'London whale' drives market, say investors
Updated: 2012-04-09 08:06
Traders at work on the floor of the New York Stock Exchange. Bruno Iksil, a London-based JPMorgan Chase & Co trader who specializes in credit-derivative indexes, has been nicknamed "the London whale" by some traders. Investors have complained that Iksil's trades may be distorting prices and are affecting bondholders who use the instruments to hedge hundreds of billions of dollars in fixed-income holdings. Jin Lee / Bloomberg
Iksil prompting price moves in derivatives trading of $10 trillion
A JPMorgan Chase & Co trader of derivatives linked to the financial health of corporations has amassed positions so large that he's driving price moves in the $10 trillion market, traders outside the company said.
The trader is London-based Bruno Iksil, according to five counterparts at hedge funds and rival banks who requested anonymity because they're not authorized to discuss the transactions. Iksil specializes in credit-derivative indexes, a market that has overtaken corporate bonds during the past decade to become the biggest forum for investors betting on the likelihood of company defaults.
Investors complain that Iksil's trades may be distorting prices, affecting bondholders who use the instruments to hedge hundreds of billions of dollars of fixed-income holdings. Analysts and economists also use the indexes to help gauge perceptions of risk in credit markets.
Though Iksil reveals little to other traders about his own positions, they say they've taken the opposite side of transactions and that his orders are the biggest they've encountered. Two hedge fund traders said they have seen unusually large price swings when told by dealers that Iksil was in the market. Some traders refer to Iksil as "the London whale," according to one person in the business.
Joe Evangelisti, a spokesman for New York-based JPMorgan, declined to comment on Iksil's specific transactions. Iksil didn't respond to phone messages and e-mails seeking comment.
The credit indexes are linked to the default risk on a group of at least 100 companies. A credit-default swap is a financial instrument used by investors to hedge against losses on corporate debt or to speculate on a company's creditworthiness.
Iksil may have "broken" some credit indexes - Wall Street lingo for creating a disparity between the price of the index and the average price of credit-default swaps on the individual companies, the people said. The persistence of the price differential has frustrated some hedge funds that had bet the gap would close, the people said.
Some traders have added positions in a bet that Iksil will eventually liquidate some holdings, moving prices in their favor, the people said.
Unlike JPMorgan traders who buy and sell securities on behalf of customers, Iksil works in the chief investment office. The unit is affiliated with the bank's treasury, helping to control market risks and investing excess funds, according to the lender's annual report.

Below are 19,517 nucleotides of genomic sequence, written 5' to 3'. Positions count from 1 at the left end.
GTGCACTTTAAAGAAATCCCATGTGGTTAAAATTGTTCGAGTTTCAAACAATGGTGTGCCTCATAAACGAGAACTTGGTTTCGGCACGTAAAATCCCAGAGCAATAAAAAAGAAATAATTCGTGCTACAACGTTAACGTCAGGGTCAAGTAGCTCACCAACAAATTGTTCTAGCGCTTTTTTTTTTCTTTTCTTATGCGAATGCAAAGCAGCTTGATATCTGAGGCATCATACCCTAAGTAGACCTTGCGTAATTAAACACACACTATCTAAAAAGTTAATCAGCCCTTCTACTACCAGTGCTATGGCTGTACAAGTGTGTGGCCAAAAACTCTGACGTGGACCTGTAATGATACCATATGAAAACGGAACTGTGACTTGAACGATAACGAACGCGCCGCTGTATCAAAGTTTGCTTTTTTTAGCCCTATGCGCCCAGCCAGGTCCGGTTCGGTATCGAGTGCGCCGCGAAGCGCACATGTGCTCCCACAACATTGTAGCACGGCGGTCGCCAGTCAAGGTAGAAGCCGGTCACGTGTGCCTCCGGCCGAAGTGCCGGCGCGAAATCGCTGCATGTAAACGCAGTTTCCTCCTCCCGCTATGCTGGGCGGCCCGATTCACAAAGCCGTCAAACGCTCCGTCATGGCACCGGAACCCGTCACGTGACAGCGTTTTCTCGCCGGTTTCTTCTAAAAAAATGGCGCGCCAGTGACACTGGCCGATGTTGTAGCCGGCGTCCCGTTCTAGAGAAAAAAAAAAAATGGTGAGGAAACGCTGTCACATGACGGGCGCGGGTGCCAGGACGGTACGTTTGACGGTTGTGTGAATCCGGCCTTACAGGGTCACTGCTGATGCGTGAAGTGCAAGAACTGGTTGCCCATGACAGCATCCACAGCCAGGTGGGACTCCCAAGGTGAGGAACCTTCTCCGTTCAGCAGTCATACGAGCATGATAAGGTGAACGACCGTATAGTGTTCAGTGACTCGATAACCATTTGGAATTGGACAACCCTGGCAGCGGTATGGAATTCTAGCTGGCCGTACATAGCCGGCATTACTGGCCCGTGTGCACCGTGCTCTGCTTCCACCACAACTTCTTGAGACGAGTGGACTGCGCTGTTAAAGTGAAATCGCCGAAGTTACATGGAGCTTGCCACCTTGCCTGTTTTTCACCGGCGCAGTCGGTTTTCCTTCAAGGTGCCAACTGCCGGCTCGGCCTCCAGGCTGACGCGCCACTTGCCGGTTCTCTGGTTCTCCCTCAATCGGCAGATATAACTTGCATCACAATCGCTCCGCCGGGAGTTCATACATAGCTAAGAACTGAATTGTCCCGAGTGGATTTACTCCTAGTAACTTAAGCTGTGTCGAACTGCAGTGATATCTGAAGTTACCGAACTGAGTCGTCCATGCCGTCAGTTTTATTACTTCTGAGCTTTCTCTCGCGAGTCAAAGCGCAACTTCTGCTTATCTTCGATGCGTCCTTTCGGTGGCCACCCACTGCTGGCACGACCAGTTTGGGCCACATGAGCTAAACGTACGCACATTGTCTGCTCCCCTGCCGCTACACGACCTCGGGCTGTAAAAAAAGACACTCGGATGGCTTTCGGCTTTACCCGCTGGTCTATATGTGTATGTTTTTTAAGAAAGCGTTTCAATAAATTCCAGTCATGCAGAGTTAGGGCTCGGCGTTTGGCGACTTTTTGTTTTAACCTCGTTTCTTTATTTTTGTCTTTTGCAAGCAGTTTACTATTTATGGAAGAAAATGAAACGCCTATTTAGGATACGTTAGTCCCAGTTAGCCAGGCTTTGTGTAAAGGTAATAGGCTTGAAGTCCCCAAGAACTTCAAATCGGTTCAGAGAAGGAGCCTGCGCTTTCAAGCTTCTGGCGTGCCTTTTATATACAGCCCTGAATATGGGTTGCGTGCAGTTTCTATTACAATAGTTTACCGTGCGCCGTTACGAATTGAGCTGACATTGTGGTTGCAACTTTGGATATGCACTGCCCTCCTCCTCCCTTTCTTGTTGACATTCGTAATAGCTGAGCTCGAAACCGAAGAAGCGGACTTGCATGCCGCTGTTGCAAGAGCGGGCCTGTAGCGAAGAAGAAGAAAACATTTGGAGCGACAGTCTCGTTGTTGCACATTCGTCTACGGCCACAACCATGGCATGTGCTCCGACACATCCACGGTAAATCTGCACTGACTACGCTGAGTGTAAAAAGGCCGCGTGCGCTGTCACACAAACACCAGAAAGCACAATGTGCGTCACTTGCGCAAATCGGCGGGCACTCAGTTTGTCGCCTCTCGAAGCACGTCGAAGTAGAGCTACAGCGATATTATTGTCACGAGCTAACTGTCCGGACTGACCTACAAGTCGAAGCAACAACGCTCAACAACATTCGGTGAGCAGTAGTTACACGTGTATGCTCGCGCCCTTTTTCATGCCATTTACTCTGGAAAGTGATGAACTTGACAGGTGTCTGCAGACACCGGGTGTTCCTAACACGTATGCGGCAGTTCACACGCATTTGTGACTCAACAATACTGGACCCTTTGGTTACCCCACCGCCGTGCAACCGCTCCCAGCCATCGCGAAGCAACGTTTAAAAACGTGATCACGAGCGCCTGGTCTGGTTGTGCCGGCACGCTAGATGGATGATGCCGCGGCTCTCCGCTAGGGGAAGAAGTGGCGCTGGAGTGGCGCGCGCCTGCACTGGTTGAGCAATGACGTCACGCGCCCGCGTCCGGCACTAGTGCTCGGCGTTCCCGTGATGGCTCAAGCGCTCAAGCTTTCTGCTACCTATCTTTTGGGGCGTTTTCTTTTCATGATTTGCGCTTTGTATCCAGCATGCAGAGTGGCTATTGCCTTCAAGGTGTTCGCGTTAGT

"The chief investment office is responsible for managing and hedging the firm's foreign-exchange, interest-rate and other structural risks," said Evangelisti. It is "focused on managing the long-term structural assets and liabilities of the firm and is not focused on short-term profits".
Iksil probably traded under close supervision at JPMorgan, said Paul Miller, an analyst at FBR Capital Markets in Arlington, Virginia.
"The issue is how much capital they're putting at risk," said Miller, a former examiner for the Federal Reserve Bank of Philadelphia.
A US curb on proprietary trading at banks, meant to reduce the odds they'll make risky investments with their own capital, is supposed to take effect in July. Regulators are still determining how the so-called Volcker rule will make exceptions for instances where companies are hedging to curtail risk in their lending and trading businesses.
Wall Street banks including JPMorgan, Goldman Sachs Group Inc and Morgan Stanley have submitted comment letters and met with regulators to discuss their complaints about the rule.
"Several agencies claiming jurisdiction over the Volcker rule have proposed regulations of mind-numbing complexity," said JPMorgan Chief Executive Officer Jamie Dimon in his annual letter to shareholders last week. "Even senior regulators now recognize that the current proposed rules are unworkable and will be impossible to implement."
JPMorgan had $4.14 billion of combined revenue last year from the chief investment office, treasury and private-equity investments, according to the annual report. The treasury and chief investment office held a combined $355.6 billion of investment securities as of December 2011, up 14 percent from a year earlier, according to a year-end earnings statement.
Chief Investment Officer Ina Drew, who runs the unit, was among JPMorgan's highest-paid executives in 2011, earning $14 million, a 6.8 percent pay cut from 2010, the bank said in a regulatory filing last week. Drew referred a request for comment to Evangelisti.
Iksil has earned about $100 million a year for the chief investment office in recent years, the Wall Street Journal said in an article, citing people familiar with the matter.
Iksil joined JPMorgan in 2005, according to his career- history record with the UK Financial Services Authority. He worked at the French investment bank Natixis SA between 1999 and 2003, according to data compiled by Bloomberg.
Bloomberg News in New York